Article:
Machine Gun Kelly surprised everyone when it was announced that his pop-punk project Tickets to My Downfall debuted at number one on the Billboard 200 this week.
The project sold over 126,000 copies and is followed in close suit by other punky records such as Juice WRLD’s Legends Never Die.
As BLM protests continue to swell across the country, along with an overall “burn this house down” type of attitude, Tickets to My Downfall thrived this week because of its timing more than its content. The album didn’t necessarily bring anything new to the pop-punk genre. Produced by Blink 182’s Travis Barker, MGK wore the drummer’s influence directly on his sleeve for the project’s entirety.
The album clocked into the 85-to-110bpm of Blink, offered the swelling chord progressions of The Starting Line, and had the overall “f*ck you” attitude of American Hi-Fi and Good Charlotte. The album’s deluxe edition even featured a cover of Paramore’s “Misery Business” and a bonus track, “Body bag,” which was so close in similarity to Fall Out Boy’s “Dance Dance” that the rapper needed clearance from the band to even release it. Tracks like “WWIII,” “my ex’s best friend,” and “concert for aliens” paint MGK as a diluted scene kid more than a true champion of the genre. But even if he’s trend-hopping, kids have never been more in need of the type of raucous energy MGK offers.
If you scroll through the YouTube comment section on MGK’s previous singles, you’ll find praise littered with nostalgia. “This pop punk album sounds like a time machine to the early 2000s,” wrote one fan of 2019’s “I Think I’m OKAY.” “Life was simple as a kid. We had no internet and we spent our afternoons playing football on the street, or riding our bike or just chatting and laughing over something stupid.”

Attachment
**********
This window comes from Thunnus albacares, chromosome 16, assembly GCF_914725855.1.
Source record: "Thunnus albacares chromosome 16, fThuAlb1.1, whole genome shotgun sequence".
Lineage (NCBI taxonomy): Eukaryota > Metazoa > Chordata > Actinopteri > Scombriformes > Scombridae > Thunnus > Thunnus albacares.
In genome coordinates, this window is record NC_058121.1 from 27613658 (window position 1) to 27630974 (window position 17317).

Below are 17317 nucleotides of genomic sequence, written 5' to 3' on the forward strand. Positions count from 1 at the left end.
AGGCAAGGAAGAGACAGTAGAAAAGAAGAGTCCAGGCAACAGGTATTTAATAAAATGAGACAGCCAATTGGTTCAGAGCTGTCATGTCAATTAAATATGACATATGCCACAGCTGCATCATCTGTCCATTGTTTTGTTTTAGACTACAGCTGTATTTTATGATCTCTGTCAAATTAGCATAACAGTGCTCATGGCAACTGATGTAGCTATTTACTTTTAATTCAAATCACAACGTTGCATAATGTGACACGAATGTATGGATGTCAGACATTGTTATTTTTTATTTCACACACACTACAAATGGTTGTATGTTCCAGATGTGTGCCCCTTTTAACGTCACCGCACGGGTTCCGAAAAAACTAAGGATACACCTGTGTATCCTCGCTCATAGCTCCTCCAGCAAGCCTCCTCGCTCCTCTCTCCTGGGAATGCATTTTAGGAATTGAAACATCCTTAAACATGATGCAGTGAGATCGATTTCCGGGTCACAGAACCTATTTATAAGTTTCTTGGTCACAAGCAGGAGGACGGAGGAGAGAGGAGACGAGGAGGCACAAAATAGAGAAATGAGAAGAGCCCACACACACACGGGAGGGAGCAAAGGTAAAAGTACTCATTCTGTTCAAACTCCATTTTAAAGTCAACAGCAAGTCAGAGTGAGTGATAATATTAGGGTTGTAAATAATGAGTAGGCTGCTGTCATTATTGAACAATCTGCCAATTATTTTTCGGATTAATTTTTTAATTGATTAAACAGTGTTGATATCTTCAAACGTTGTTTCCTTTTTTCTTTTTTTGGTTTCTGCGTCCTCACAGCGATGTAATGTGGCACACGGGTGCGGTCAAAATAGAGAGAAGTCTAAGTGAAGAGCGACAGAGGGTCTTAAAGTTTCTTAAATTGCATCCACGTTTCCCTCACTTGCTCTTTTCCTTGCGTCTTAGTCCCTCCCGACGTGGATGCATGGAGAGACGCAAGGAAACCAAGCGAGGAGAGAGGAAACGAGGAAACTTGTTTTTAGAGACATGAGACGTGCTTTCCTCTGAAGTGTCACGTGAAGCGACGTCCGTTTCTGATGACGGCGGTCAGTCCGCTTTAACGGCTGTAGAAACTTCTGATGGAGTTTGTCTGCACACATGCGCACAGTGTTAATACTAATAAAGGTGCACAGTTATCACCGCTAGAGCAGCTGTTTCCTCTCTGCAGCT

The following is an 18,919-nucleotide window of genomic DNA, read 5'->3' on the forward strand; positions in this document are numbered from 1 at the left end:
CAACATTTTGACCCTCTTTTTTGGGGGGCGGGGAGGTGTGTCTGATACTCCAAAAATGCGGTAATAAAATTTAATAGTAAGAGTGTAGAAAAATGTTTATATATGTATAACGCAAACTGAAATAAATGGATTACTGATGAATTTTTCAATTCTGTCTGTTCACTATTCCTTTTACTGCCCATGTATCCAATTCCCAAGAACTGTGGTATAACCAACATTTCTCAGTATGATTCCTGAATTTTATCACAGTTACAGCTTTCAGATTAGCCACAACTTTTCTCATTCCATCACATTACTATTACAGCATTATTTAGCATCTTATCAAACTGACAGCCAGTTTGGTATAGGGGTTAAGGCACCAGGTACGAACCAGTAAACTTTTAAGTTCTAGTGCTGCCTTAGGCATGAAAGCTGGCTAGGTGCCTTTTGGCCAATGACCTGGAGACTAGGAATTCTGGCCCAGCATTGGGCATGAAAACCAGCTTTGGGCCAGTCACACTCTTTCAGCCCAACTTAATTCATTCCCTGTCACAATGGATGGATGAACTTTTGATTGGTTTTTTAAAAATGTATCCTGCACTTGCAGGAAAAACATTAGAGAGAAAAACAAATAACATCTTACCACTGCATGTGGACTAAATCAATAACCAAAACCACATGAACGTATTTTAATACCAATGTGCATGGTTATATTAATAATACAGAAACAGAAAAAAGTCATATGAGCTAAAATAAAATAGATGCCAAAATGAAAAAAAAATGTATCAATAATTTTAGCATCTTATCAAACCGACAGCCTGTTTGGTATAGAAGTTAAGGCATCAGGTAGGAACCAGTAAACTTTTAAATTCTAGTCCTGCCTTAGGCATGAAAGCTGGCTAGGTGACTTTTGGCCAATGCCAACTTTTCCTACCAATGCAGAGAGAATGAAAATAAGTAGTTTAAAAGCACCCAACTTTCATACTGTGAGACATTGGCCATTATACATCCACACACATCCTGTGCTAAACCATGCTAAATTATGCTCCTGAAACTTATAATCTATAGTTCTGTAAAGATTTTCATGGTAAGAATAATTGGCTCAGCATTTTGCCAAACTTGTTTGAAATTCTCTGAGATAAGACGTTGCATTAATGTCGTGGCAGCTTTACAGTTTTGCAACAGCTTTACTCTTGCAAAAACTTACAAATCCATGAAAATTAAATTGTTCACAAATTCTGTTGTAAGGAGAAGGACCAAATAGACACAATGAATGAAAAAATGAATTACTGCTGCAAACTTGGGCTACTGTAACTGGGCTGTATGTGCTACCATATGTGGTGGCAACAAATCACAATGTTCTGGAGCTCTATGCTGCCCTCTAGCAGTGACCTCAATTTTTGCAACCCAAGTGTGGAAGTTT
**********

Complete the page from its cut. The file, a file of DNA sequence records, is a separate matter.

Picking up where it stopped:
Pop-punk bands are nowhere close to being obsolete (Neck Deep and Knuckle Puck are just a few groups to release great projects in 2020), but as teens grow up in a world fueled by Drake and TikTok dance trends, the rambunctious sounds of pop-punk have remained lost on teens until recently. The late Lil Peep, YUNGBLUD, and other Soundcloud emo artists have maintained their hybrid throne, but MGK is the first mainstream celebrity to give the genre a splash of rock chords and mass appeal.
Tickets to My Downfall sounds clean and polished–features from stars like Blackbear and Halsey inevitably drew in pop fans– but its best moments (“bloody valentine,” “title track”) are guitar-laden and offer enough snap to reignite nostalgia in the old heads (i.e. us), who grew up going to Warped Tour.
As we enter a dramatic closing quarter for 2020, catching a nostalgic vibe is a priority for exhausted and traumatized Americans. Deftones, the iconic early-aughts metal band, also charted on the Billboard 200 this week with their latest release, Ohms. All of it is indicative of collective anger and a collective yearning for freedom and escape.
Meanwhile, on TikTok, Fleetwood Mac’s “Dreams” has experienced a 374 percent increase in streams thanks to a video of @420doggface208, real name Nathan Apodaca, skating down an Idaho freeway sipping cranberry juice. The video merely highlights a fleeting positive moment in Apodaca’s otherwise sh*tty day, whose car broke down moments before filming. But these days, those quick moments of joy mean more than ever before.
MGK’s new record may not be as tough and gritty as the pop-punk contemporaries he embodies, but in a time where we’re all collectively miserable, Tickets to My Downfall serves as a time machine for some and a cathartic release for others that is more than welcome.
Tickets To My Downfall (SOLD OUT Deluxe)